4. For the past few weeks I’ve been wondering whether I would be depressed by the result, or very depressed by the result.
    It turns out that I’m merely depressed by the result, because it confirmed my suspicions – the map shows it very clearly. Those of us who have been arguing for years that “the nation state” is broken have now got an even more vivid demonstration of their case (the voting results of the AV referendum was pretty similar, albeit clearly not as extreme.). I don’t think it really matters what the issue is any more.

    On the other hand, I assume that UKIP will be disbanding today as well, since they’ve achieved their goal. (Shrewdly, the SNP lost their campaign, thus enabling them to continue existing… ) Sadly, however, I doubt this is going to happen.


  5. “Right showed they can win a vote by using racist fearmongering about immigration against a backdrop of service cuts and economic insecurity. That is scary but sadly not news.”

    You could look at it that way, and being a socialist it isn’t surprising that you do.

    Or, you could think about all the people -not- on welfare looking at their taxes, their electric bills and the giant fridge mountain, and thinking “fuck those guys!”

    I propose an external reality check: violence! Look and see what group or set of groups is doing the majority of violence out there in England, Scotland and Wales, and against who. If its white people randomly attacking non-white people, then I think your accusation of racism has some merit. If not, then maybe you should think about that a little bit.


    1. I’m sorry, you claim the only viable measure of racism is acts of physical violence? I normally try to give you a measured response but here I’ll just say that’s dumber than a box of rocks.

      Also, your point about “all the people not on welfare” was covered by “economic insecurity.”


      1. Mark did I say the “only viable measure?” No sir, I did not. Would violence be a fairly reasonable indicator of bubbling racial hatred, suitable for forming a hypothesis? I think so.

        So to repeat, do we see white people going out and attacking non-whites in disproportionate numbers? If so, that would support Camestros’ argument, would it not?

        “Also, your point about “all the people not on welfare” was covered by “economic insecurity.”

        Or it could be that all the people not on welfare are looking at their pay packets, taxes and rents, and decided they’re about done with paying for people on welfare. No need to scream racism when people simply wanting to keep what they worked for is sufficient explanation.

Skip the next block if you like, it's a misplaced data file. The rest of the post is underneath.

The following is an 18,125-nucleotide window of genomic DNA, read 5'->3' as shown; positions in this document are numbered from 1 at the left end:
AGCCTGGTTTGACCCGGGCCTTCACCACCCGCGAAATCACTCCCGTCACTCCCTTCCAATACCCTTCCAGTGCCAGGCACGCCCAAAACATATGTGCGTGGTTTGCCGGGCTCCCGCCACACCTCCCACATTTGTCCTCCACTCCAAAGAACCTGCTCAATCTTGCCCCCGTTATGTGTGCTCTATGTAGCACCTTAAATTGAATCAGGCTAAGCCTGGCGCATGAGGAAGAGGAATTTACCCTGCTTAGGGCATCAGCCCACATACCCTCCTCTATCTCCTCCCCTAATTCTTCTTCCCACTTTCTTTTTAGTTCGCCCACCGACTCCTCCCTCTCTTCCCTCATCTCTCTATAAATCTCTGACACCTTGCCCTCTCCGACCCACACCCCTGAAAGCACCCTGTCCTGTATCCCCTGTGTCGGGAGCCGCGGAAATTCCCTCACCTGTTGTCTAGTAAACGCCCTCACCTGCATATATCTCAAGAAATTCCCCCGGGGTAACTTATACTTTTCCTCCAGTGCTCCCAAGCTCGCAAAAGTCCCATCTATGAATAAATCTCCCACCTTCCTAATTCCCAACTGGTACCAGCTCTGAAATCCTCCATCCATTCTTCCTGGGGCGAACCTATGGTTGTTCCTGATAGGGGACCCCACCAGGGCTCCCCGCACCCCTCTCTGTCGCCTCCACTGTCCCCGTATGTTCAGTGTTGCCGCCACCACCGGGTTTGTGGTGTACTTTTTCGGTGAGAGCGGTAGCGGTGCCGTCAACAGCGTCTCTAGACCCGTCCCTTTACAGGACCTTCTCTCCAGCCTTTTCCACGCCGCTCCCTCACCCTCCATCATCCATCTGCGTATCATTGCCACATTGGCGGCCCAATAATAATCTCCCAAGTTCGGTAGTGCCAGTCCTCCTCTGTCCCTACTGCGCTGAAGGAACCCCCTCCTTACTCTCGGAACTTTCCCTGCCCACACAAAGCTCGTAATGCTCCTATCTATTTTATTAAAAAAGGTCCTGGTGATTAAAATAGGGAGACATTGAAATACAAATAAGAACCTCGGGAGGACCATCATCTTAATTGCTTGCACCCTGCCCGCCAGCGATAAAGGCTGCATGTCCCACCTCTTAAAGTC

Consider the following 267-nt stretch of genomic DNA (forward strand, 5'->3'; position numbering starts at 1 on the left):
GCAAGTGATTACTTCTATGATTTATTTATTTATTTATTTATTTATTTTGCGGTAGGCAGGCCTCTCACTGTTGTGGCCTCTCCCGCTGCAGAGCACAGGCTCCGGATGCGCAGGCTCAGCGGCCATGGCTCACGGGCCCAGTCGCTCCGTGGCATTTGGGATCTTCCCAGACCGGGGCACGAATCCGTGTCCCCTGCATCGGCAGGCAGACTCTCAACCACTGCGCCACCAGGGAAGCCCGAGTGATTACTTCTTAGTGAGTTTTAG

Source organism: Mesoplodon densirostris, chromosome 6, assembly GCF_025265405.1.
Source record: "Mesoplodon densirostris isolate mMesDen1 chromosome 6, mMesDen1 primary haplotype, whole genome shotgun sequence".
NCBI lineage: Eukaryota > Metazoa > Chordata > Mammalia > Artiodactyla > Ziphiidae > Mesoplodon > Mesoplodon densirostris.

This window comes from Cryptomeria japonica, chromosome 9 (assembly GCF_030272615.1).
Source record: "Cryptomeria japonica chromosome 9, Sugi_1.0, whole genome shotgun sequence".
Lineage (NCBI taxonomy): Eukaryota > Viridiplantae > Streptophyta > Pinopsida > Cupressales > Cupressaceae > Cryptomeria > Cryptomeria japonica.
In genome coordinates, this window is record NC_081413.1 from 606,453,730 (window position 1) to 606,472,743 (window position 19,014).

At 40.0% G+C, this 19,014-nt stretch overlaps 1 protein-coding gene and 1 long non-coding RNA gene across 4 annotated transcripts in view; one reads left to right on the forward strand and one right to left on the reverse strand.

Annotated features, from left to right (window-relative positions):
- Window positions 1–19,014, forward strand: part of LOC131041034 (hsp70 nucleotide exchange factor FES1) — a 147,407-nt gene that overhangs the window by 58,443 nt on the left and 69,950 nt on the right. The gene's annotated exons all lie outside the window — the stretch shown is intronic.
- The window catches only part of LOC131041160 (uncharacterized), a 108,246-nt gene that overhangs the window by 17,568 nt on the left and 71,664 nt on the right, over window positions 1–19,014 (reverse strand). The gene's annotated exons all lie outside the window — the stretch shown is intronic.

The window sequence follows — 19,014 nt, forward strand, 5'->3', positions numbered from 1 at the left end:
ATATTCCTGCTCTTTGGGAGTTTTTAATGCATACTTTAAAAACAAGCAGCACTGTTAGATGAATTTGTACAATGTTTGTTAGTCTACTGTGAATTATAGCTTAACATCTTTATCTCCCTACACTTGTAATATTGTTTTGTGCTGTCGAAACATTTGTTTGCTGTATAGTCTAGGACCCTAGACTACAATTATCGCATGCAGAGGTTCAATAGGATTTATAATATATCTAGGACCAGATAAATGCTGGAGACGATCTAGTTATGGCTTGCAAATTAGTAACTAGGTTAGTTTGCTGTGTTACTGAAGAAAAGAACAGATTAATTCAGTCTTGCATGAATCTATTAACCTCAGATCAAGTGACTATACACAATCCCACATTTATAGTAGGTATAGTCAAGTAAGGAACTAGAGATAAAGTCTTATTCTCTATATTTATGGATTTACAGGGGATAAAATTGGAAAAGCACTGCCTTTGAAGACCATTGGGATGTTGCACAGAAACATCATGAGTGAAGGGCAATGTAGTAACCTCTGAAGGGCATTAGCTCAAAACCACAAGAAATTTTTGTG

Practically the whole of Scotland is on welfare at this point, the place is a wreck. No ship building, no farming, no steel making, and so forth. Obviously they voted for more Big Brother, that’s who hands out the free cookies.

        Not the first time, of course. Canada is full of Scotsmen. They all left because Scotland is for crap, has been since Culloden.


      2. You claimed it was the only way to show the statement had merit – “If not, then maybe you should think about that a little bit.” If you weren’t claiming that then we agree that plenty of racism can exist without violence, and your statement was entirely useless. (I’m quite happy to accept the ‘useless’ explanation, btw)

        On the second point, I see you just repeated your original statement, and added the gross idiocy of “Practically the whole of Scotland is on welfare at this point, the place is a wreck” – in fact the Scottish jobless rate is now 6.2%, compared with 5.1% for the UK as a whole, so that’s just wrong. Scotland’s attitude to Brexit was shared by central London, are they also a wasteland of shattered industrial dreams? I honestly don’t know how you can type that utter drivel and hit ‘post’ without at least googling to see how easily you will be proved wrong.


      3. Dear Mark, nice effort to deflect the question. But try harder, it’s not working. The kind of hate being discussed by Camestros and yourself, the really eeeeevile kind implied by the statement “racist fearmongering about immigration” where one envisions demagogues like Trump are whipping people up into a frenzy. Generally that sort of thing includes a good bit of violence along with it, historically speaking. Brownshirts and such, you know.

        So Mark, who’s beating up and shooting who, these days? Hmm? Packs of feral whites out there, terrorizing the immigrants, burning cars and running amok all over the place? That sort of thing would certainly support your contention of “racist fearmongering about immigration” don’t you think?


      4. So, unless you can see actual violent fascism in action then you won’t accept claims that anything lesser is happening? As well as moving your own goalposts you’re trotting into the pitch to demand the other side shift theirs as well.